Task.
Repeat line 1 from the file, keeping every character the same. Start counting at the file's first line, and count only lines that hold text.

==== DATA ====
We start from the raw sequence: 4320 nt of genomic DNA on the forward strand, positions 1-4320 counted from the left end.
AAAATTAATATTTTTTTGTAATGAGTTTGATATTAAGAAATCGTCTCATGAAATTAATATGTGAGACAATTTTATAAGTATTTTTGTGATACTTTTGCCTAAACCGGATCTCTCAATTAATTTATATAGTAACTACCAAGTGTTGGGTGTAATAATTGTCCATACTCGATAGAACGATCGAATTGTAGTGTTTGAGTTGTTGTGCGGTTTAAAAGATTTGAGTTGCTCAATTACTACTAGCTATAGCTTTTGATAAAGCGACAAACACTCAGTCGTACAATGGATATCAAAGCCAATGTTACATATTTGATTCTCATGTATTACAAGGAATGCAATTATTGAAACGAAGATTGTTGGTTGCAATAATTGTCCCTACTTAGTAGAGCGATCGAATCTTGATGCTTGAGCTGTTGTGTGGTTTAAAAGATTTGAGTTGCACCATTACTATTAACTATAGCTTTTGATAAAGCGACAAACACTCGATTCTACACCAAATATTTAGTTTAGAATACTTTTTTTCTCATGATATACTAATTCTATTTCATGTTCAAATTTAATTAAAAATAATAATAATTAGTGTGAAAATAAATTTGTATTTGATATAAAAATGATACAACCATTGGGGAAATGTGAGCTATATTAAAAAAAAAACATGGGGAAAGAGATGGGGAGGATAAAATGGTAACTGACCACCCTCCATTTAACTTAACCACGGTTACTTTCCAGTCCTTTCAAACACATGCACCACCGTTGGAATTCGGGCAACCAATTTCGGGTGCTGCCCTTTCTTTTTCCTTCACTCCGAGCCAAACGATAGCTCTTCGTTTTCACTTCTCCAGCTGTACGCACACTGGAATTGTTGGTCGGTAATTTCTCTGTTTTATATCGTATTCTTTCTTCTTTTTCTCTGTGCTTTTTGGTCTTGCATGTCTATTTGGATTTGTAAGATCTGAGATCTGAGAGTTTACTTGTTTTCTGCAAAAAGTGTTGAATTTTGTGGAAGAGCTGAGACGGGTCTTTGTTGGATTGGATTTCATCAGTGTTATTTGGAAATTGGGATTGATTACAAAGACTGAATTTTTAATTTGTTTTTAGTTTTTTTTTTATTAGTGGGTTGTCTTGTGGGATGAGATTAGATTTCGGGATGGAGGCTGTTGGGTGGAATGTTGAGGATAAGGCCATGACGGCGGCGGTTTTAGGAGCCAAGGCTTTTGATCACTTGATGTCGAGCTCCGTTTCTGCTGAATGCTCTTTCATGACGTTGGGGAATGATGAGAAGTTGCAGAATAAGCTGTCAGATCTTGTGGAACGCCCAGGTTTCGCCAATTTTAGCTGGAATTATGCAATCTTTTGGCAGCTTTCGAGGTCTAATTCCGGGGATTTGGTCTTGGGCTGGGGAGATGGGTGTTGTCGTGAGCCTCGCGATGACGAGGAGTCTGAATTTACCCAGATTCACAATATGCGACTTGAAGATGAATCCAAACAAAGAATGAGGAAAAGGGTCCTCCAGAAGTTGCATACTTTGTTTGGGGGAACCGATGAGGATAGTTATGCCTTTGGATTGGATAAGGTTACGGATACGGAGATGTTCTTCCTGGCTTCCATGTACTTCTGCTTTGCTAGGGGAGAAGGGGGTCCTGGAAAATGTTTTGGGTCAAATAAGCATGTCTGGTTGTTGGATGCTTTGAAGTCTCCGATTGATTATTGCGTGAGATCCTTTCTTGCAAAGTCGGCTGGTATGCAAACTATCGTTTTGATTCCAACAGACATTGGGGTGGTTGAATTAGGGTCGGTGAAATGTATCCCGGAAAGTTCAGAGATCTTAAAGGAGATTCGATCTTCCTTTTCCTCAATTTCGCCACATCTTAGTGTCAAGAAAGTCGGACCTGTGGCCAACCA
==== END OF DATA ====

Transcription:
We start from the raw sequence: 4320 nt of genomic DNA on the forward strand, positions 1-4320 counted from the left end.